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Mortal Kombat: Shaolin Monks

As simple as ABK.

Mortal Kombat: Shaolin Monks is conflicted.

On the one hand, it's designed for Mortal Kombat fans -- charting some of the series' untold back-story, home to virtually every quirk, sound effect, special move and character from the period it draws upon. On the other, it's almost bizarrely accessible -- a third-person action game complete-able using just a handful of core move combinations, which blend greatly simplified takes on classic kombat attacks together.

On the one hand, it's designed for people to enjoy together co-operatively -- with a great many areas and secrets that can only be reached or unlocked by introducing a second character. On the other hand, there's no option for a second player to duck in and out at any time -- you either play together from the start or you don't.

And that's ignoring its rather odd title, featuring a colon where philosophically speaking you might imagine a wall's actually meant to go. Guffaw.

Well, I say "philosophically speaking" -- actually that's Google speaking. I just went and looked at the first thing that popped up and stuck in a "clever" comment on the end of the intro. Best to betray myself though, because it's precisely that degree of thought and application that goes into enjoying Shaolin Monks. Ninja Gaiden -- another beat-'em-up to action-game spin-off -- held my attention with its absurdly gorgeous looks and the subtleties of its ferociousness, which demanded as much thought and strategy as guts and the desire to spill guts. Shaolin Monks is another beast entirely -- it's deeply troubled and troublingly shallow, but it's not all that troubling the rest of the time and it looks nice and you can uppercut a guy's head off and then scissor-kick it to smash his torso into bits. So that's alright.

The basic gist is this: things pick up at the end of the first Mortal Kombat tournament and it's all going a bit off-script. The "Mortal Kombat" tournaments are contests designed to stop the Outworlder Shang Tsung taking control of Earth by forcing him and his evil chums to try and beat the Earth's best before he's allowed in. But now he's not playing fair -- apparently defying the gods by marching in and causing havoc at the good guys' temple. So it's up to Liu Kang and Kung Lao, operating at the behest of goody-god Raiden, to patch things up after his initial attack and then journey to the fiery Outworld realm to give his wispy beard a violent tug and set things back in order. You can choose to play as either Liu or Kung (or one each if you're playing "Ko-op") and have to annihilate hordes of nasty mutants and spectral horrors, complete the odd puzzle, and smash up recognisable bad guys like Reptile, Baraka, Scorpion, Goro and co. on your way up to Shang Tsung and whoever else lurks in his shadow.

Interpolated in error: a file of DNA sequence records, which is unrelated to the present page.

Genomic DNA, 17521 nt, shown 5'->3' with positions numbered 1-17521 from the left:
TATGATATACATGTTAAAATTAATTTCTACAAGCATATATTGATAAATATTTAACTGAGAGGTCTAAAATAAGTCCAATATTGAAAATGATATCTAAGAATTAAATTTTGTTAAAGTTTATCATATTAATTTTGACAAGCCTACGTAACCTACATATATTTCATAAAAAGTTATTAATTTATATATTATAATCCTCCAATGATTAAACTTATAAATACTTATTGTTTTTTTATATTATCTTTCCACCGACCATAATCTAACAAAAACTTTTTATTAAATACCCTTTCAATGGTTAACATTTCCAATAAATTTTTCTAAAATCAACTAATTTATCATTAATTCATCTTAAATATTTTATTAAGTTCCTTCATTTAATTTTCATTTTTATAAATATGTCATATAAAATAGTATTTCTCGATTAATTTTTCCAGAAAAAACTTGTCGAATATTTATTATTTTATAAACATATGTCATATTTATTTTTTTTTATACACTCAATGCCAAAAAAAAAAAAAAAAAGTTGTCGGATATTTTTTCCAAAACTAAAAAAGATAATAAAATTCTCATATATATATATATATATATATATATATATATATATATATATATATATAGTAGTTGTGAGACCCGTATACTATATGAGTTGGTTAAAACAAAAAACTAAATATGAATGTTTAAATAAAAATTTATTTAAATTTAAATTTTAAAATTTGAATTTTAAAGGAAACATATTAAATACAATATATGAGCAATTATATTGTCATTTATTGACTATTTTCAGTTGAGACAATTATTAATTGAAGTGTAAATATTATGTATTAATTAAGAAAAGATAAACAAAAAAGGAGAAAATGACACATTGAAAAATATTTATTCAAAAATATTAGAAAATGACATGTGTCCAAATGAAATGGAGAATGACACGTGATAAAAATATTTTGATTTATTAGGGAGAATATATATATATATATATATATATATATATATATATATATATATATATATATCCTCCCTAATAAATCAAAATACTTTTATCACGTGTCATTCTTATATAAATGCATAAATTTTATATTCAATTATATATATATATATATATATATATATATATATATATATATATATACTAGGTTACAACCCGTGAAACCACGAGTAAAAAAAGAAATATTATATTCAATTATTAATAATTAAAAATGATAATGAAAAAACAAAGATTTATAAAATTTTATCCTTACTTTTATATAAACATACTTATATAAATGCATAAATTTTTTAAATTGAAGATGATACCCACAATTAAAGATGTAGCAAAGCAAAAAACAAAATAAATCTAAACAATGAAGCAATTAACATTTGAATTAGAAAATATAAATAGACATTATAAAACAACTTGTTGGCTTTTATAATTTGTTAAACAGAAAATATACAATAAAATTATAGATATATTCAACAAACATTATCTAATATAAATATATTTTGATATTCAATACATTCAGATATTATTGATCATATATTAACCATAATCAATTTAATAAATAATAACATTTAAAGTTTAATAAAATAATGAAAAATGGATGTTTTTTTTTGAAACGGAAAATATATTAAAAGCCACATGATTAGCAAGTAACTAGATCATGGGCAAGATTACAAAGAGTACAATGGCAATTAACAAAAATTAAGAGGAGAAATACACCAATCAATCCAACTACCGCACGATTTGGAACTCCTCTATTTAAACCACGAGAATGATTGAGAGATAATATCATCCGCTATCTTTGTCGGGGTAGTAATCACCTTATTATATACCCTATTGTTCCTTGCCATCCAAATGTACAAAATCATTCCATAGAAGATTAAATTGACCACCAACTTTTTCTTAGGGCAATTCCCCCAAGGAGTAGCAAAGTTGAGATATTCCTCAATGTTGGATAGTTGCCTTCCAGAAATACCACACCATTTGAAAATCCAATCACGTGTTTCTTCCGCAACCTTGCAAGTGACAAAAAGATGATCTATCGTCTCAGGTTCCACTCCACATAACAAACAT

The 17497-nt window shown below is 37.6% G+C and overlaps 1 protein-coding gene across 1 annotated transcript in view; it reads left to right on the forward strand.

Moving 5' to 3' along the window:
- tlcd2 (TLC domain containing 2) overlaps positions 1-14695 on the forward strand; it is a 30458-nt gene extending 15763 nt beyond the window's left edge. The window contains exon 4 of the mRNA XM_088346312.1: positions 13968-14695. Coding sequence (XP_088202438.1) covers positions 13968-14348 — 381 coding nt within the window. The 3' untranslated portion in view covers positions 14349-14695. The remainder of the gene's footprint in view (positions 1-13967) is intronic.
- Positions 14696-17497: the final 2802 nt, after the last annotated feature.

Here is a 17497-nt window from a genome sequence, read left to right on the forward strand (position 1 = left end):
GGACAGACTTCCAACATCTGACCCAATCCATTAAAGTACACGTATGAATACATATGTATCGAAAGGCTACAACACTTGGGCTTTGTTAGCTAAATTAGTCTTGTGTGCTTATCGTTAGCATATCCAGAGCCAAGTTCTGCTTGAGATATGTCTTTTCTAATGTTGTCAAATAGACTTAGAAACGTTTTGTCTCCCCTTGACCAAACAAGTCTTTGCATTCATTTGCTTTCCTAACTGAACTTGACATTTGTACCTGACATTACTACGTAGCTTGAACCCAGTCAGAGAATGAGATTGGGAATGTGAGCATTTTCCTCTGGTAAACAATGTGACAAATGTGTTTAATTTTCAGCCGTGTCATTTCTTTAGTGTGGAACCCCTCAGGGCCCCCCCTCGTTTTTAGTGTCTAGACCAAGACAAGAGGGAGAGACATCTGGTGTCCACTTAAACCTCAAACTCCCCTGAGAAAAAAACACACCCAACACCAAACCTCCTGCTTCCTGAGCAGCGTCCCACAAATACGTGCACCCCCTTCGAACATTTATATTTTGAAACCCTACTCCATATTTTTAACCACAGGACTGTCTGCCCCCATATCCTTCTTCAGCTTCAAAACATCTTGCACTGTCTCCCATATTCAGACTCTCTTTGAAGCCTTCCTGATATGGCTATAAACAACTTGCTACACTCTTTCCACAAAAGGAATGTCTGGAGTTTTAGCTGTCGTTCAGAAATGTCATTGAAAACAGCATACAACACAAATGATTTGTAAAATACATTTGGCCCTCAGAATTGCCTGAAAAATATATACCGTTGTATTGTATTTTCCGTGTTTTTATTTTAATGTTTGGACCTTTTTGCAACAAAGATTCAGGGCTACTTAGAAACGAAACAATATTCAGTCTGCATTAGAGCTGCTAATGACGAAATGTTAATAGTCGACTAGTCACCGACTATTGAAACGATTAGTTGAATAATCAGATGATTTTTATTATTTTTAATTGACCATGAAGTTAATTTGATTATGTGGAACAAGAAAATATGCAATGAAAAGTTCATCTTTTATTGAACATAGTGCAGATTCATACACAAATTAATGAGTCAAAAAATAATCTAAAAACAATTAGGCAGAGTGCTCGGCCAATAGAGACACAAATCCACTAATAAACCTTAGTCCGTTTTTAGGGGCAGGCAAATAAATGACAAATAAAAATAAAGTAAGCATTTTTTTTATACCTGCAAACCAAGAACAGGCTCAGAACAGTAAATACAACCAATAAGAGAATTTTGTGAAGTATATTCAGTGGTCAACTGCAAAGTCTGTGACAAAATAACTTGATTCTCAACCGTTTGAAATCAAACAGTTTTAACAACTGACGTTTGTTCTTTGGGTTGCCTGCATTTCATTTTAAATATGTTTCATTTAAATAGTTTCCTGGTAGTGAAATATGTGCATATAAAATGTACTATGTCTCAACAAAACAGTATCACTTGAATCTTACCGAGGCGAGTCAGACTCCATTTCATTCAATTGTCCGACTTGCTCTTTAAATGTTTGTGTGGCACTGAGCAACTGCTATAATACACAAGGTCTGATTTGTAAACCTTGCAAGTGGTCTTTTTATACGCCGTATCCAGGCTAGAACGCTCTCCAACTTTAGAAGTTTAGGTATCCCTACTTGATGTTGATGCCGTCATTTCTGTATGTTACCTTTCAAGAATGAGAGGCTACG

The game's full of things that take a nip out of you. Usually beginning with K.

It's a good idea and initially well executed. Each character has a basic arsenal of attacks that can be chained together easily, and the special moves that made up the core of the earlier 2D side-on beat-'em-up are boiled down to simple "R1 + button" style attacks that can be threaded happily into more fluent combat. Learning how to uppercut enemies into the air, leap up and juggle them to the pit of their health bar used to take ages; here you just smack 'em, jump, mash a button, hit another to scoop them up again, mash some more buttons, then smash them into the ground as you both start to tumble back to earth. In a nod to some of the later MKs, you can also pick up weapons from time to time and do bloodier murder using those. Just press a button to pick something up and then mash the others to wield it.

This simplified approach is offset by the need to build up experience points by killing lots of the rank and file enemies to unlock the better moves, which are more damaging versions of the easy stuff. Liu Kang's ridiculously swift flying kick can be upgraded into his more demented bicycle kick with a handful of XP, for example, and the only difference in execution is that you have to hold down the button for a second or so to unleash the tougher version.

There's also the issue of fatalities and their various derivatives. MK's most recognisable aspect, fatalities are ridiculously violent finishing moves that come right at the end of a bout when an opponent is already beaten. In the olden days, myself and a friend used to stay up late with a player's guide trying them all out and marvelling at the gory delights that came from blindly inputting a particular string of button presses successfully. Here you're told what the button-presses are in advance, you can check them in the pause menu, and you make use of them by pressing the fatality button when your fatality meter is full up, and then inputting the right sequence of d-pad directions followed by attack button, all of which is shown on-screen.

That's fine. Now jump up and hit him 42 more times.